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Friday, September 21, 2018

Ranking the 20 best players in the NBA’s Western Conference

It won’t come as news to anyone that the NBA’s Western Conference is loaded.

LeBron James’ decision to join the Los Angeles Lakers puts the topper on the most loaded conference in basketball. Beyond James, you have a Golden State Warriors team that will eventually be able to start five All-Stars if they choose to do so. That doesn’t even encompass a number of other superstars playing out West either. We’re already excited for the playoffs.

Who are the 20 best players in the Western Conference? Here’s our list.

20) Donovan Mitchell, Jazz

It may seem premature, but Mitchell is on here as much for what he could be as soon as next season. Mitchell walked into the NBA from Louisville and became one of the major reasons Utah had such a successful season, averaging upwards of 20 points per game. With a year of experience and the motivation from a feud under his belt, there’s no reason to believe he won’t get even better going forward. Did you see how well he performed in the playoffs? That’s just a taste of what’s to come.

19) Clint Capela, Rockets

A restricted free agent for Houston, Capela’s development has been a very big factor in the team’s rise last season. He was extremely efficient, leading the league in field goal percentage. He averaged a double-double. He grabbed nearly 11 rebounds per game, putting him in double-digits for the very first time. He’s also very good at setting screens. Perhaps the system in Houston makes him better and more important than he would be elsewhere, but he deserves some credit — he fulfills his role and he does it well.

18) Rudy Gobert, Jazz

Gobert would have been higher on this list a year ago, but his defense alone ensures that he remains one of the NBA’s most valuable big men. He still grabs a lot of rebounds, gets a lot of blocks, and provides top-notch rim protection. His offense slid last season, hindering his value some, but whether that’s just noise or the sign of his real ceiling remains to be seen. No matter how you slice it, he’s still a serious defensive force.

17) LaMarcus Aldridge, Spurs

Kawhi Leonard’s extended absence wasn’t really good for anyone on the Spurs, but it seemed to benefit Aldridge, who posted his best numbers since leaving Portland. After a few substandard years when he wasn’t San Antonio’s focal point, he was back to 23 points per game and providing solid defense. He shouldn’t be forgotten in the discussion of the NBA’s best big men.

16) Klay Thompson, Warriors

Thompson still manages to get plenty of shots on a loaded Golden State squad, and he shot a career-best 44 percent from three-point range despite battling late-season injuries. He remains a good on-ball defender as well. Calling him a three-and-D player isn’t giving him enough credit; he’s one of the game’s elite shooters, and he fits what Golden State does perfectly. It may turn out that he’s a player whose importance won’t be understood until he’s gone, not that anyone’s expecting him to leave anyway.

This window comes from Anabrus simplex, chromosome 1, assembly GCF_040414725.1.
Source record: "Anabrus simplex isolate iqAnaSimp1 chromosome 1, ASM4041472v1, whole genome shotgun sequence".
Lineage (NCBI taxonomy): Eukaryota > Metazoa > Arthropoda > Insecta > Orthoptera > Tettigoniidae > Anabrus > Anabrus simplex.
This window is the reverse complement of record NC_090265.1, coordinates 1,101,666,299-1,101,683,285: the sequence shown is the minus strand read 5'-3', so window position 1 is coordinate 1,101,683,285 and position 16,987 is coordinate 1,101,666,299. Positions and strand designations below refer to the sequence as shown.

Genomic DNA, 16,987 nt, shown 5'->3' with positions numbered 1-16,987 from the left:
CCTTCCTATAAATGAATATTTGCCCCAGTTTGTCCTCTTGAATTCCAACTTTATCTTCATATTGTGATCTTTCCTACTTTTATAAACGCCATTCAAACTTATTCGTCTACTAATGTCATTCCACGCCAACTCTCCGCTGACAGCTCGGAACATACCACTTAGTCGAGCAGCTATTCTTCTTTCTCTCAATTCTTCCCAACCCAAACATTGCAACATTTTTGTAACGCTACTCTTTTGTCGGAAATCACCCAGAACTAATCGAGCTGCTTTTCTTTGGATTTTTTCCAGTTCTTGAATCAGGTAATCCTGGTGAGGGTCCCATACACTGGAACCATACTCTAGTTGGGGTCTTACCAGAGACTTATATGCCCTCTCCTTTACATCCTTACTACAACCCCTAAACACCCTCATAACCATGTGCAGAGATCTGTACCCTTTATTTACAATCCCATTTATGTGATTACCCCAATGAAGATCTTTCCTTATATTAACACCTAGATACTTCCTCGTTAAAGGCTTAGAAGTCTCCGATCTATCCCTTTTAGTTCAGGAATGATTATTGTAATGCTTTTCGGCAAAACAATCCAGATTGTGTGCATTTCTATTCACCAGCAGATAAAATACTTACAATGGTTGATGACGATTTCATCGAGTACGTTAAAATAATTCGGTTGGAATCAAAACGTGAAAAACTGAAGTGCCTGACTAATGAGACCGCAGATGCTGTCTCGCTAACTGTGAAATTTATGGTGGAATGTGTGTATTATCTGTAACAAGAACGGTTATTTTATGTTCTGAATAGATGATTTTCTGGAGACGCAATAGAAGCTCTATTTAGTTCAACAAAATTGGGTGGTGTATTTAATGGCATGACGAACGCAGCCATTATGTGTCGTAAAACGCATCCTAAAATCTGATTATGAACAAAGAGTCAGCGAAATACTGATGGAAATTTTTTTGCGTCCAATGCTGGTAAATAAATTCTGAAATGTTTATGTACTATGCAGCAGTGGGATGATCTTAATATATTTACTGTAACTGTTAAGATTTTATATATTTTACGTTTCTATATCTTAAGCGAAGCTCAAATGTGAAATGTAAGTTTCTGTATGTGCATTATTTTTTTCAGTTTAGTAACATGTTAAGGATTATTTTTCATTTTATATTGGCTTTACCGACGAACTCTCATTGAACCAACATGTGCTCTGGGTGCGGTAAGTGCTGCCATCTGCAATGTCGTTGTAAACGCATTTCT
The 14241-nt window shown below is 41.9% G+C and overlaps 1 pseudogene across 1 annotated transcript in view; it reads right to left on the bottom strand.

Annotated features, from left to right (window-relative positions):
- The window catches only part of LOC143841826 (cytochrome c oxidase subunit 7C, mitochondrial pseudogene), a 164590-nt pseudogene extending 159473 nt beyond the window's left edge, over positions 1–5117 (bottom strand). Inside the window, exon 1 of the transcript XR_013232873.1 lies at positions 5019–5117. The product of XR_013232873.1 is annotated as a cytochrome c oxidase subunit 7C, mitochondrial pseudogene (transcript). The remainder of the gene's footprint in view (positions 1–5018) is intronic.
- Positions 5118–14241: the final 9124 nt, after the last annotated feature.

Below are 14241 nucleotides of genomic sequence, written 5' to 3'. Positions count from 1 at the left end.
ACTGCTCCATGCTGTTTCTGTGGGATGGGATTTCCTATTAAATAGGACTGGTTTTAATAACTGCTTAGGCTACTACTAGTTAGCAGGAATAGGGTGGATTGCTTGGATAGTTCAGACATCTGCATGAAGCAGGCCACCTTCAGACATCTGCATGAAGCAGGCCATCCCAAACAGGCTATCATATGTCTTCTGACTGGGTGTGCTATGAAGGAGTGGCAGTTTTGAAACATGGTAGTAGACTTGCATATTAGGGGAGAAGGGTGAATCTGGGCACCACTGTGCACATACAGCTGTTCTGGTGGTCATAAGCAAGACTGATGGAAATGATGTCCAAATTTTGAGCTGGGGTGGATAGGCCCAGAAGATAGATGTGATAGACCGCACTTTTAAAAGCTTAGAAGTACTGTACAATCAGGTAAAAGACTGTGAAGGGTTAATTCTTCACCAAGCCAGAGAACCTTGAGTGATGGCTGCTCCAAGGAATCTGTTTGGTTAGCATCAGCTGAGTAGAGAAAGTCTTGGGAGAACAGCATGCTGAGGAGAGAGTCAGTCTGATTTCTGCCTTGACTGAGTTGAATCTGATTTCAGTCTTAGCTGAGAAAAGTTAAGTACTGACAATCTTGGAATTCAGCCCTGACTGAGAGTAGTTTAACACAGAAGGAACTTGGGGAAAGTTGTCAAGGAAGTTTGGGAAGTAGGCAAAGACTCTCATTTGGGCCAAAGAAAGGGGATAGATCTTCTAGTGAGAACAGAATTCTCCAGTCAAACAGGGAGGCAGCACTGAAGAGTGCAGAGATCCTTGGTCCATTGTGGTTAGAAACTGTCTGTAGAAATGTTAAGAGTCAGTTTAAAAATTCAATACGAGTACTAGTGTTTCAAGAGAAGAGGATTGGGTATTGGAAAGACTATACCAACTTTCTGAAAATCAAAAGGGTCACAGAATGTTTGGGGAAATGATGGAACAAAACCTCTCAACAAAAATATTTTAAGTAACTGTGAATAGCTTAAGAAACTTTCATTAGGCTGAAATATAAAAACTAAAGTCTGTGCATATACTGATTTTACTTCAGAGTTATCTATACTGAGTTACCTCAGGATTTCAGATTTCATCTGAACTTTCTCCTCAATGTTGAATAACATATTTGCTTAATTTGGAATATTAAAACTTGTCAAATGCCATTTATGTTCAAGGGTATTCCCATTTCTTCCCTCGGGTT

15) Nikola Jokic, Nuggets

Jokic took a tiny step back this season, but that had more to do with the heights he hit in 2016-17 than anything he did this season, injuries aside. He remains an offensive juggernaut, a big man who can pass like a guard and score in the post. Those don’t come along often, and his defense has improved so that he’s no longer a huge liability. That’s enough to make him exceptionally valuable.

14) Damian Lillard, Blazers

Lillard continues to toil away on a Blazers team that doesn’t ever seen to get any better, but it’s certainly not his fault. He remained great in all categories last season, averaging 27 points per game. His three-point shooting regressed a bit, but not significantly, and his defense was better. He’s a complete player somewhat overlooked due to his presence on one of the West’s lesser contenders. Will he want out of Portland before long?

13) DeMarcus Cousins, Warriors

It’s fair to say that Cousins is a huge question mark at this point. First, when will he return, and how effective will he be once he does? Plenty of players have never quite been the same after a torn Achilles, and how it impacts Cousins remains to be seen. Even if he can replicate his pre-injury form, his usage will be impacted thanks to the talent around him, and it remains to be seen how Steve Kerr will deploy him. That said, few players in the NBA have more talent, and that alone keeps him ranked highly.

12) Karl-Anthony Towns, Timberwolves

Towns’ skillset is unmatched. You’re not going to find many seven-footers who have a mixture of power and finesse, the ability to play in the paint while also knocking down the occasional three-pointer. He has the potential to be one of the best players in the game once he matures — perhaps even the best. Even though he’s not there yet, he’s averaging 21 points and 12 boards a game at the age of 22. He’s going to be a joy to watch for years to come.

11) Paul George, Thunder

George had to make some sacrifices playing next to Russell Westbrook, and those will continue for the foreseeable future. He’s still a top-level defender and a 40 percent three-point shooter, and his scoring didn’t even suffer that much in his first season with the Thunder. Don’t underestimate the importance of Oklahoma City retaining him — he’s one of the league’s 15 best players in pretty much every circumstance.

See Nos. 10-1 on Page 2

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